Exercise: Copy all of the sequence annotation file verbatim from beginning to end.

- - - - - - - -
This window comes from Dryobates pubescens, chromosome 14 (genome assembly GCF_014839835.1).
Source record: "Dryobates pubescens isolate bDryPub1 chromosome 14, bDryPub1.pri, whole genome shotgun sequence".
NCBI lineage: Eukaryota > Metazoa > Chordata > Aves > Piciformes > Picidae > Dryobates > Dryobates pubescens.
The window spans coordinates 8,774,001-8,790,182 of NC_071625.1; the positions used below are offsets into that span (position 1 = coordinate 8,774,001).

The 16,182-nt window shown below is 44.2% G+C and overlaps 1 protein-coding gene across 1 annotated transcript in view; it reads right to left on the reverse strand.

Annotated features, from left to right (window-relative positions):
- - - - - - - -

This window comes from Dryobates pubescens, chromosome 14 (genome assembly GCF_014839835.1).
Source record: "Dryobates pubescens isolate bDryPub1 chromosome 14, bDryPub1.pri, whole genome shotgun sequence".
NCBI lineage: Eukaryota > Metazoa > Chordata > Aves > Piciformes > Picidae > Dryobates > Dryobates pubescens.
The window spans coordinates 8,774,001-8,790,182 of NC_071625.1; the positions used below are offsets into that span (position 1 = coordinate 8,774,001).

The 16,182-nt window shown below is 44.2% G+C and overlaps 1 protein-coding gene across 1 annotated transcript in view; it reads right to left on the reverse strand.

Annotated features, from left to right (window-relative positions):